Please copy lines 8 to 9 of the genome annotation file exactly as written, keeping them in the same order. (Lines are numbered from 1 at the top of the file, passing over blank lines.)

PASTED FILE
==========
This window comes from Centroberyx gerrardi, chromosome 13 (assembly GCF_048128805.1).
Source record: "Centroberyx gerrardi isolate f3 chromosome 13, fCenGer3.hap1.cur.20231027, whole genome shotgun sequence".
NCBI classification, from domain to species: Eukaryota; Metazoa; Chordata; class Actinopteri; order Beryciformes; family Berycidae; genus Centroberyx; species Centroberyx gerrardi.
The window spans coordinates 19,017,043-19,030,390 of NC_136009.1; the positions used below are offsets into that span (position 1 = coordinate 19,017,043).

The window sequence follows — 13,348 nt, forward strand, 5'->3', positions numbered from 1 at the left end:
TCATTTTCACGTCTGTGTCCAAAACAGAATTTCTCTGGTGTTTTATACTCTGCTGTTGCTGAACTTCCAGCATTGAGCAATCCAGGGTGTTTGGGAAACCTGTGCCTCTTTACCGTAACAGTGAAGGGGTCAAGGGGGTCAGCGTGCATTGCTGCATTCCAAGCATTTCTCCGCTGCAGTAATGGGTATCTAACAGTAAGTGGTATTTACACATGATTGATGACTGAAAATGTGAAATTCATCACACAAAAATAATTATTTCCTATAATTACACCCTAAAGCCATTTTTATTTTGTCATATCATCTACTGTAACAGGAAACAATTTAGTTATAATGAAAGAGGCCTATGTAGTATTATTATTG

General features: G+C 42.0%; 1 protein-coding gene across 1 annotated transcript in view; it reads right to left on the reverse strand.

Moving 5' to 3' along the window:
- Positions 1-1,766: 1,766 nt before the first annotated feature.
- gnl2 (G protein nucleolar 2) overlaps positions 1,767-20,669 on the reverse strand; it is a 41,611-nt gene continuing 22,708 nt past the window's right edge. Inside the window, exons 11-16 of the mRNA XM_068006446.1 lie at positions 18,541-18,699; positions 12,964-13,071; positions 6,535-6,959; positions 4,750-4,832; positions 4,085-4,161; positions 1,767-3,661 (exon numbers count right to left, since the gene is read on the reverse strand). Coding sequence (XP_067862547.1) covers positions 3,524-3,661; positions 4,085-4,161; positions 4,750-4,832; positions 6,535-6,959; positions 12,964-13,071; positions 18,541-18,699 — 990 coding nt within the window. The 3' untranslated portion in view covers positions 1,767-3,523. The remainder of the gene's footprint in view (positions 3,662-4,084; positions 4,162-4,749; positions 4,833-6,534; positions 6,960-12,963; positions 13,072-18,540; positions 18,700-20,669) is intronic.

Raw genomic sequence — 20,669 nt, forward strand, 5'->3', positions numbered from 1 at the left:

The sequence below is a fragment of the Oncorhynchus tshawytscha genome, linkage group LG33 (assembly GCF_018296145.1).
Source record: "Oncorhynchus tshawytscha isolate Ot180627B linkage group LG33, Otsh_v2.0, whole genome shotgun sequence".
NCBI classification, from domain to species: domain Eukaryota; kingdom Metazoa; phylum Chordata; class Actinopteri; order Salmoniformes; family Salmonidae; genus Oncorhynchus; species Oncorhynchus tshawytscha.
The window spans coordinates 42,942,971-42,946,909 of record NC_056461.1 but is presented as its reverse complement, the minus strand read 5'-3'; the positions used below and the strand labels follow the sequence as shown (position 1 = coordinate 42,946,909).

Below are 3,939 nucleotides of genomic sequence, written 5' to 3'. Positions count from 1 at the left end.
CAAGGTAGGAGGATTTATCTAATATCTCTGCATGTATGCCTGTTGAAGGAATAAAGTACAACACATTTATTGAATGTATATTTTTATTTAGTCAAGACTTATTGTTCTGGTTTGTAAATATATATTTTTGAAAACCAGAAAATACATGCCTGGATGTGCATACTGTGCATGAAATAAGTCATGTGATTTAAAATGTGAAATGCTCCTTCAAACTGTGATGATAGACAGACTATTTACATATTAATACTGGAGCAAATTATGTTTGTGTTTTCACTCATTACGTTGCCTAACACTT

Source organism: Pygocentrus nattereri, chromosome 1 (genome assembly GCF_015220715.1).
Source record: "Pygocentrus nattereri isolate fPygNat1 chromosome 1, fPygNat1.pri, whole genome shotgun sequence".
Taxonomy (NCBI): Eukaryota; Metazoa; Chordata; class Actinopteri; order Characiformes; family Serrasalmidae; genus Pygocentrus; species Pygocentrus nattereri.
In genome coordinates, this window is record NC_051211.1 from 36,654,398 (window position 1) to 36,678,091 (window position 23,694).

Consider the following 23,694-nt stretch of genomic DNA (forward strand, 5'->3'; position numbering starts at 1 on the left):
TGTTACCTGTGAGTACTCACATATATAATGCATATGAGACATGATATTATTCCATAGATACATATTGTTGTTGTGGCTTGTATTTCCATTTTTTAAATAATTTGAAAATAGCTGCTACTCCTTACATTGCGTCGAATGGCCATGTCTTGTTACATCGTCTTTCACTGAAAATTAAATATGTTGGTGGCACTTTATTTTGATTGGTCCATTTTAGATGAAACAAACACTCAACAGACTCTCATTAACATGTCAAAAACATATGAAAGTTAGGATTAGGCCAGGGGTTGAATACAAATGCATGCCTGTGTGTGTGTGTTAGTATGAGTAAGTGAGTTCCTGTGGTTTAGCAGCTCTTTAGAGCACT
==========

Moving 5' to 3' along the window:
- Positions 1-1,766: 1,766 nt before the first annotated feature.